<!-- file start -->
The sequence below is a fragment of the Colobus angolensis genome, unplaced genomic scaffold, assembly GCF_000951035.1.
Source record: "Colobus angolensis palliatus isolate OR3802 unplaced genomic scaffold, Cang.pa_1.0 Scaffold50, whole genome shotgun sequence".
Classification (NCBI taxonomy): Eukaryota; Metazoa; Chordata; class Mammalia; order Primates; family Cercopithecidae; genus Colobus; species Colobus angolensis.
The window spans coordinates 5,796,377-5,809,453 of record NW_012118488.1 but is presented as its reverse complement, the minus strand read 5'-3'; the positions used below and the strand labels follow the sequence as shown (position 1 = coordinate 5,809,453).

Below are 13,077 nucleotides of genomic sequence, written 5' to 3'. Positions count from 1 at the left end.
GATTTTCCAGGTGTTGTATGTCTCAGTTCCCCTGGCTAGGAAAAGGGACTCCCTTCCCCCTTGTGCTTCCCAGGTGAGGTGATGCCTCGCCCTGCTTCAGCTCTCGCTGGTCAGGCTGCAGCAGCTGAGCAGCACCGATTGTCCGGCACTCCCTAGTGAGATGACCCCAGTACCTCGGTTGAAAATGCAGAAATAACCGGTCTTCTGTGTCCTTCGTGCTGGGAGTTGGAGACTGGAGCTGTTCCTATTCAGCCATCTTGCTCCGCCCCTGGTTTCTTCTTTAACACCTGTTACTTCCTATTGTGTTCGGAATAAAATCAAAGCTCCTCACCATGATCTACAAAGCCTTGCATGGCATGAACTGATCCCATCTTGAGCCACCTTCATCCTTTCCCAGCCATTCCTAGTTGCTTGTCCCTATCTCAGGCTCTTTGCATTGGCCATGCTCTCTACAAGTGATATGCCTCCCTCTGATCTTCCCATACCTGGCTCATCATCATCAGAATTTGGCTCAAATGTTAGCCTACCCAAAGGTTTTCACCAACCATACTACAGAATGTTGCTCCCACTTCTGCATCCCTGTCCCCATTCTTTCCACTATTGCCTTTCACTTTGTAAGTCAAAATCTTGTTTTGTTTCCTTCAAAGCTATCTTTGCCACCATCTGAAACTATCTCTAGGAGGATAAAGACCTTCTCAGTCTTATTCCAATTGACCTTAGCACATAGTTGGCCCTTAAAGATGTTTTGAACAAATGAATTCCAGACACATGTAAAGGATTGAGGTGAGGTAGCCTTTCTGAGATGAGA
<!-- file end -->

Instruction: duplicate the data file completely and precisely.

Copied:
The sequence below is a fragment of the Colobus angolensis genome, unplaced genomic scaffold, assembly GCF_000951035.1.
Source record: "Colobus angolensis palliatus isolate OR3802 unplaced genomic scaffold, Cang.pa_1.0 Scaffold50, whole genome shotgun sequence".
Classification (NCBI taxonomy): Eukaryota; Metazoa; Chordata; class Mammalia; order Primates; family Cercopithecidae; genus Colobus; species Colobus angolensis.
The window spans coordinates 5,796,377-5,809,453 of record NW_012118488.1 but is presented as its reverse complement, the minus strand read 5'-3'; the positions used below and the strand labels follow the sequence as shown (position 1 = coordinate 5,809,453).

Below are 13,077 nucleotides of genomic sequence, written 5' to 3'. Positions count from 1 at the left end.
GATTTTCCAGGTGTTGTATGTCTCAGTTCCCCTGGCTAGGAAAAGGGACTCCCTTCCCCCTTGTGCTTCCCAGGTGAGGTGATGCCTCGCCCTGCTTCAGCTCTCGCTGGTCAGGCTGCAGCAGCTGAGCAGCACCGATTGTCCGGCACTCCCTAGTGAGATGACCCCAGTACCTCGGTTGAAAATGCAGAAATAACCGGTCTTCTGTGTCCTTCGTGCTGGGAGTTGGAGACTGGAGCTGTTCCTATTCAGCCATCTTGCTCCGCCCCTGGTTTCTTCTTTAACACCTGTTACTTCCTATTGTGTTCGGAATAAAATCAAAGCTCCTCACCATGATCTACAAAGCCTTGCATGGCATGAACTGATCCCATCTTGAGCCACCTTCATCCTTTCCCAGCCATTCCTAGTTGCTTGTCCCTATCTCAGGCTCTTTGCATTGGCCATGCTCTCTACAAGTGATATGCCTCCCTCTGATCTTCCCATACCTGGCTCATCATCATCAGAATTTGGCTCAAATGTTAGCCTACCCAAAGGTTTTCACCAACCATACTACAGAATGTTGCTCCCACTTCTGCATCCCTGTCCCCATTCTTTCCACTATTGCCTTTCACTTTGTAAGTCAAAATCTTGTTTTGTTTCCTTCAAAGCTATCTTTGCCACCATCTGAAACTATCTCTAGGAGGATAAAGACCTTCTCAGTCTTATTCCAATTGACCTTAGCACATAGTTGGCCCTTAAAGATGTTTTGAACAAATGAATTCCAGACACATGTAAAGGATTGAGGTGAGGTAGCCTTTCTGAGATGAGA